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Y Filltir Sgwâr/The Square Mile: The Price of Coal

10 Mar 2024 6 minute read
Big Pit Panorama (C.1980s) by Tom Maloney

In a year long series Tom Maloney, from Abersychan, shows how you can love a place so well it becomes a part of you.

As I took the photo of Mike Smith standing by the castle rock of his childhood years for my last feature ‘Serendipity’ my gaze was also taken to Mynydd Garnclochy in the distance.

Locally it is better known as  ‘The Devil’s Heap of Stones’, it is an amazing place with such a story and I thought it would make a lovely next feature.

Mynydd Garnclochdy The Devil’s Heap of Stones (Tom Maloney)

Over the week I have walked there twice, but all the while I found my thoughts being drawn elsewhere, so I will leave this one for a week or two.

In our conversation, Mike had talked about his father being a miner at Blaenserchan Pit and of living in a collier’s cottage.

Then, one morning this week I heard an ex miner talking on the radio about his memories of the 1984 Strike and about how much things have changed.

He talked passionately about the community of work that could be found in the mines, about how people knew each other more in their daily lives and that people worked in different places now, often as far away as Bristol.

I thought he was right and his words took my mind back in time.

When I look back to my teenage years it was still something really special to get an apprenticeship with the Coal Board, it was a goal that some of my friends in school were rightly proud to achieve.

My Grandfather’s lamp at the site of Tirpentwys Colliery, Pontypool, Tom Maloney

Even though I did not make this choice myself because my passion was to go to art school, I still felt a family connection with mining because my grandfather had worked as a haulier at Tirpentwys Colliery, Pontypool.

It’s still something that is important to me now. I have his old, brass lamp, engraved with the name that I share with him.

It is dented and bruised through many years of wear and though I never actually got to know him, when I touch the lamp and feel its history I think I get to I know him in a little way.

Big Pit Panorama Composition by Tom Maloney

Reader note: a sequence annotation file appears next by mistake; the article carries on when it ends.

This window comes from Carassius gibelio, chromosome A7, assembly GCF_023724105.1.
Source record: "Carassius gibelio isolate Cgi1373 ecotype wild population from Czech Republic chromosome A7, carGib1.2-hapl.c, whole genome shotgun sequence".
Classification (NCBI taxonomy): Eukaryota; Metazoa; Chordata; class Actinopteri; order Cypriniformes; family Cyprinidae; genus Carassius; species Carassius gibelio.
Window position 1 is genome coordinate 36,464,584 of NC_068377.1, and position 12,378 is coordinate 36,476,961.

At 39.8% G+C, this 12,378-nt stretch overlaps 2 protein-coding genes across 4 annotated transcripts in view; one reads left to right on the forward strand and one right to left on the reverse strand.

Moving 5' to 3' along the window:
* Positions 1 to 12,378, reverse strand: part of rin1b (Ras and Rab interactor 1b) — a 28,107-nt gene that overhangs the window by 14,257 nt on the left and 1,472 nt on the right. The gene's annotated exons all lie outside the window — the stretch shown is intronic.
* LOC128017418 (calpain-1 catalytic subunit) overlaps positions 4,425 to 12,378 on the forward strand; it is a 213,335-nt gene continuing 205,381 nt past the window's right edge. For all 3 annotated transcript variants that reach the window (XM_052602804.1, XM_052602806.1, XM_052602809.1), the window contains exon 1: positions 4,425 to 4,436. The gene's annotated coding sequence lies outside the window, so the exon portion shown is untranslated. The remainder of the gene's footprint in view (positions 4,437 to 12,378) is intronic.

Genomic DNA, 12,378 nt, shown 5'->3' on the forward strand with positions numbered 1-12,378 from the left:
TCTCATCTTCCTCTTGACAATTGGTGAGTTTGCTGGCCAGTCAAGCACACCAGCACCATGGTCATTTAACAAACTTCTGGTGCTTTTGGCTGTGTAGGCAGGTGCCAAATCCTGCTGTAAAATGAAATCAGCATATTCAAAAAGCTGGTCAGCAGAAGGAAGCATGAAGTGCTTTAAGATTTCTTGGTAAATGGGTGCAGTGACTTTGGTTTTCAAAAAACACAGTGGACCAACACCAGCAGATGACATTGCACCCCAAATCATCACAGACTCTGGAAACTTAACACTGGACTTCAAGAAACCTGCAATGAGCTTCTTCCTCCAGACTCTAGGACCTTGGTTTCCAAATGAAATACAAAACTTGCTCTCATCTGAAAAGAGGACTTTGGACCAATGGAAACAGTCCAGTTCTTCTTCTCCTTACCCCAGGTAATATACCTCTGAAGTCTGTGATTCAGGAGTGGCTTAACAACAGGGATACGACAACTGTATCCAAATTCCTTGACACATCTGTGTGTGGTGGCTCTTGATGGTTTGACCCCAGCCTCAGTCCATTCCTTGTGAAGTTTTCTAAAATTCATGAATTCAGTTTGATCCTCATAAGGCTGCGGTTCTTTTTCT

Perhaps because of my grandfather or perhaps because I have always been drawn to industrial landscapes I took a number of black and white images of Big Pit and Blaenserchan Colliery in the 1980s whilst I was an art student.

I remember the dark, desolate landscape of Big Pit back then and how sheep grazed freely around the colliery site.

It had just become a mining museum where visitors could go underground for the first time and where miners were now tour guides.

I wanted to create a panorama inspired by David Hockney’s Polaroid compositions, where a series of images joined together to tell a story.

This story re-emerged several years ago on a little voyage of discovery looking through my file of old negatives and several of these compositions are now on display at Big Pit.

The site was fascinating then and it remains fascinating now as one of our finest national museums.

Valley view from the site of Blaenserchan Colliery (Tom Maloney)

Blaenserchan Colliery is one of my favourite places to walk today.

Over the years Nature has done so much to heal the valley and in some places you can easily imagine yourself to be standing in a highland setting when you are actually standing on colliery spoil!

Blaenserchan Colliery Then and Now (Tom Maloney)

The Pithead is so different now. I visited the site several times when the winding gear was still in operation.

These giant, metal structures were so impressive, such iconic, distinctive features of each valley and each pit.

I cannot be sure if coal was still being brought up at the time, but you could hear the smooth, whirring noise of the winding wheels in motion.

Though I was just a casual visitor, the miners I met were so welcoming and I felt very comfortable in their company. They seemed to be pleased that someone was taking an interest in their mine.

On one occasion I saw a beautiful, gentle pony that I think was called ‘Welsh’, enjoying the fresh air as it roamed about the surface, a reminder that animals were miners too.

Blaenserchan Pithead Baths now (Tom Maloney)

Along the curve at the top of the valley lie the ruins of the pithead baths and first aid room. Oh how it would be if these jagged, jumbled ruins could talk.

Broken white tiles and mounds of cadmium red bricks emblazoned with Abersychan Brick Company fill my imagination with the banter of the miners at the end of the shift, their singing and perhaps their talk of the next big rugby game at Pontypool Park.

Llanerch Disaster Memorial by Chris Woods (Photo by Tom Maloney)

But this valley also had another pit, at one time called Cwm Nant Ddu Colliery, but better known as Llanerch.

One hundred and seventy six men and boys, as young as twelve, lost their lives here in a huge underground explosion on the 6th February 1890.

In recent years a fitting memorial has been placed where the colliery once stood.

The memorial carved by the sculptor Chris Woods is such an evocative and moving piece of artwork and I am always reminded of the words I heard on a visit to Six Bells, Abertillery.

“Back in the day you never argued about the price of fish or the price of coal because it was too hard won.”

Thinking about the fortieth anniversary of the Miners’ Strike called on the 12th March 1984, I think that history is still counting the price of coal.

Read the earlier installments of Y Filltir Sgwâr/The Square Mile by Tom Maloney

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